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The Well: A Story of Love, Death & Real Life in the Seminal Online Community Hardcover – April, 2001


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Product Details

  • Hardcover: 208 pages
  • Publisher: Carroll & Graf Publishers (April 2001)
  • Language: English
  • ISBN-10: 0786708468
  • ISBN-13: 978-0786708468
  • Product Dimensions: 7.5 x 5.6 x 0.8 inches
  • Shipping Weight: 11.2 ounces
  • Average Customer Review: 4.4 out of 5 stars  See all reviews (9 customer reviews)
  • Amazon Best Sellers Rank: #930,766 in Books (See Top 100 in Books)

Editorial Reviews

Amazon.com Review

The term "online community" has been sucked dry of meaning in recent years, but there was a time when it connoted exciting possibilities and radical change. One early experiment, the WELL (Whole Earth 'Lectronic Link), united smart, independent, left-leaning folks from all over as early as 1984, and still lives and breathes 17 years later. Journalist and long-time member Katie Hafner tells the story of its early days in The Well: A Story of Love, Death and Real Life in the Seminal Online Community.

Though the title isn't strictly accurate--there were comparatively primitive online communities long before 1984--the tale is well told and compelling. Started by visionary Stewart Brand and do-gooder Larry Brilliant, the dialup BBS offered a wide-open space for communication, developing relationships, and, inevitably, conflicts. Spicing up her story with excerpts from online posts, interviews with participants, and sometimes sordid details of WELL-being, Hafner shows that not all online communities are the same.

Though the WELL's social and business problems are legion--eventually it was bought by Salon.com--the participants and administrators consistently showed intelligence and determination, essential qualities for homesteading pioneers. Though the book can't begin to address big questions about virtual social environments (Do they help or hinder users' lives? Are they as deeply satisfying as traditional relationships? What makes them so popular?), it does help the reader begin to address them personally. That individual determination, aided by discussion with others, is the WELL's greatest legacy. --Rob Lightner

From Publishers Weekly

If this slim volume about a model online community is any indication, there's no end in sight to accounts of the trailblazers of the Internet revolution, despite the recent fits in the market. Standing for Whole Earth `Lectronic Link, the Well was founded in 1984 by two visionary men: Stewart Brand and the aptly named Larry Brilliant. Brand was the legendary founder of the holistic do-it-yourself guide The Whole Earth Catalog, who contributed space in Sausalito, Calif., to the project, while Brilliant was a millionaire philanthropist who put up the software and hardware. They went online in 1985 with the idea of creating a virtual, latter-day salon rather than just another electronic bulletin board. Word of mouth spread quickly and soon the Well developed a distinctly Bay Area, post-hippie ambience that proved intensely magnetic to its members. Although membership peaked at only around 10,000, the Well's influence extended well beyond its members (another book could be written on the failed craze to build Well-like online communities throughout the Web). Hafner spices up the not-always dramatic story of the Well's business troubles with lengthy examples of the sort of literate, leftist, free-range discussions that were its bread and butter. Avoiding hyperbole, her style reflects her ease with a topic she's covered for the New York Times and in such respected books as Cyberpunk and Where Wizards Stay Up Late, though some readers may feel she skims too quickly over some dramatic stories about the love, rage and tears that the Well Beings (as they called themselves) poured into their keyboards over the years.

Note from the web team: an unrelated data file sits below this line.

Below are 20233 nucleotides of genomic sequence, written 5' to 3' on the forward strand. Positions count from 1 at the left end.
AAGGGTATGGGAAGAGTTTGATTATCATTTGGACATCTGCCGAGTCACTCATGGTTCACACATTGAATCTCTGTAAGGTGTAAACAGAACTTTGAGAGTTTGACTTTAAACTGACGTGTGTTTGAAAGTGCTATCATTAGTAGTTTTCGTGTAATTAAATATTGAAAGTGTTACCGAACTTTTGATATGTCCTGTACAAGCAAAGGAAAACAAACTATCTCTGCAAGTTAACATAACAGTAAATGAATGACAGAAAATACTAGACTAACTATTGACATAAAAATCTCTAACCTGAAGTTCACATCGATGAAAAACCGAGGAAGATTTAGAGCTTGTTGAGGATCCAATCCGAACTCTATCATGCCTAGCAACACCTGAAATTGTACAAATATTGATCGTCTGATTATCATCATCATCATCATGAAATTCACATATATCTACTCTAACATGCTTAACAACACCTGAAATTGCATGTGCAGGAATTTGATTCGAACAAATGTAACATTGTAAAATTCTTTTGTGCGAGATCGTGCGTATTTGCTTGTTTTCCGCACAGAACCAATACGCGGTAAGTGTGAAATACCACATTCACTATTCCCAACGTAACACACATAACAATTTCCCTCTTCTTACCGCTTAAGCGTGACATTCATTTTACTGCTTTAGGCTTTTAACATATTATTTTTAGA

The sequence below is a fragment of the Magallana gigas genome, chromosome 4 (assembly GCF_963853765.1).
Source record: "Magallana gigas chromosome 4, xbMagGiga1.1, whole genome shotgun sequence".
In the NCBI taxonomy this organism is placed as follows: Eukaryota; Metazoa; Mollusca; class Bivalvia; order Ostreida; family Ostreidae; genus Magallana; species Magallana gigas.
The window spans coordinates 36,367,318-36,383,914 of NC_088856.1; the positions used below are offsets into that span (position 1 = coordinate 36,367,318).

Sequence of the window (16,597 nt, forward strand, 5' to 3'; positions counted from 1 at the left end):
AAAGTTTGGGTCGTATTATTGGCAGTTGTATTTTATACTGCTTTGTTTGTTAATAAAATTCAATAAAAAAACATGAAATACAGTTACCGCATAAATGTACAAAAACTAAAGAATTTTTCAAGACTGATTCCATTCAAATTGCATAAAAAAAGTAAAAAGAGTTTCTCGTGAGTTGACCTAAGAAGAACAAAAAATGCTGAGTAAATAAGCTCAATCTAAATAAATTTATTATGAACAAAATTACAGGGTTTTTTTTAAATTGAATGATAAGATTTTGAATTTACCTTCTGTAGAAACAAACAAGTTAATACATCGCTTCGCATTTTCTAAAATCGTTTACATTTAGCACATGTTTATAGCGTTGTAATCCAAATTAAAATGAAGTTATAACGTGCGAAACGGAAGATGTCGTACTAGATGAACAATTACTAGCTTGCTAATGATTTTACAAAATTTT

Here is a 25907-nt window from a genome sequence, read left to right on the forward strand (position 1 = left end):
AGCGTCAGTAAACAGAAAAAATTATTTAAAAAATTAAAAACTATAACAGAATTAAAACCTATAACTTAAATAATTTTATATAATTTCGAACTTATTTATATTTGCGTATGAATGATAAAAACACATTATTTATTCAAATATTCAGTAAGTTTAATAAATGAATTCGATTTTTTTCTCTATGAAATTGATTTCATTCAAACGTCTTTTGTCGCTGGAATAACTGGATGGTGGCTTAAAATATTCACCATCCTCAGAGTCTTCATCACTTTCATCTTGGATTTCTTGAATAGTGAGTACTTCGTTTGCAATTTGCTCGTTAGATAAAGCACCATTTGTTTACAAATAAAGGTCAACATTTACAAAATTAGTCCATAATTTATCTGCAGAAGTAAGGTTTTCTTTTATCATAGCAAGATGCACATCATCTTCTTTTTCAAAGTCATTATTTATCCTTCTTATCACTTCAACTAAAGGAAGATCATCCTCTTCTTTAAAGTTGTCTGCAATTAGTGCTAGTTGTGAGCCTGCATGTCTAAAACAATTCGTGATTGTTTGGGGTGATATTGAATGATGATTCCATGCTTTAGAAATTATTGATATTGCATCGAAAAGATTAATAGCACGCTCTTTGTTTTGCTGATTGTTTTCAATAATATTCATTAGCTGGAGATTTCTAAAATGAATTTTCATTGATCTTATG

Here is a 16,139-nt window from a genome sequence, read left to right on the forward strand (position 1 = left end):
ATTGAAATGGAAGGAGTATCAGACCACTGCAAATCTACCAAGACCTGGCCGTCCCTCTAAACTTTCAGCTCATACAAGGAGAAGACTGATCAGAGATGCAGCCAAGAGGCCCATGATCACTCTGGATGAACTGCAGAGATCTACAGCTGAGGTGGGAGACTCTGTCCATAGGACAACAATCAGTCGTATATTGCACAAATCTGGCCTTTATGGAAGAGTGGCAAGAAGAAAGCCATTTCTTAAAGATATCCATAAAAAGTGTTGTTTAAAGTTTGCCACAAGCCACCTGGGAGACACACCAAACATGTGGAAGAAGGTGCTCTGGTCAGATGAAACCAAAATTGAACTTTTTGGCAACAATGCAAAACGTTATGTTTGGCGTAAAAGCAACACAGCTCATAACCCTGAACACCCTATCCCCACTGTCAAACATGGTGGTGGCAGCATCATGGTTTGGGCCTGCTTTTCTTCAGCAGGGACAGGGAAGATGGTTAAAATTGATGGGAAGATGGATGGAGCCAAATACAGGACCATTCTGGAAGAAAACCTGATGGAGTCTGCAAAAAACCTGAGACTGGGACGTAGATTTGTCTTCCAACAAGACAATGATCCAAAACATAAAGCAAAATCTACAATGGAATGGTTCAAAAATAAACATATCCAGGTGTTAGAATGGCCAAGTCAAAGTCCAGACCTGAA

Copyright 2001 Cahners Business Information, Inc.


More About the Author

Katie Hafner was born in Rochester, New York, and has lived in more cities, towns and hamlets than she cares to count. She started writing about technology in 1983, the year the Apple Lisa was introduced. For nearly a decade, she wrote about technology for the The New York Times's Circuits section. She currently writes on healthcare topics for the paper's Science section. She has also written for Newsweek, BusinessWeek, Esquire, Wired, The New Republic, the Huffington Post and O Magazine. Her sixth book, Mother Daughter Me, a memoir, was published by Random House in July 2013.

Customer Reviews

4.4 out of 5 stars
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See all 9 customer reviews
The book is about life and death.
Robert W. Fuller
Hafner's writing reads like much of the writing in the Well: personal, insightful, and very human.
Heath Row
It's such an astonishing and compelling story.
Haha

Most Helpful Customer Reviews

11 of 11 people found the following review helpful By Calton Bolick on April 9, 2001
Format: Hardcover
First, I should note that I'm a long-time Well member (albeit mostly as an observer, not an active participant) which may color my perceptions. Nevertheless, I tried to read this more-or-less objectively, as a book I might give to friends that would convey exactly why it is that I am a member.
Well, it passes that test easily: in its relatively brief length, "The Well" succinctly and sensitively chronicles the odd birth, growing pains, and interpersonal dynamics that make The Well the unique online community that it is.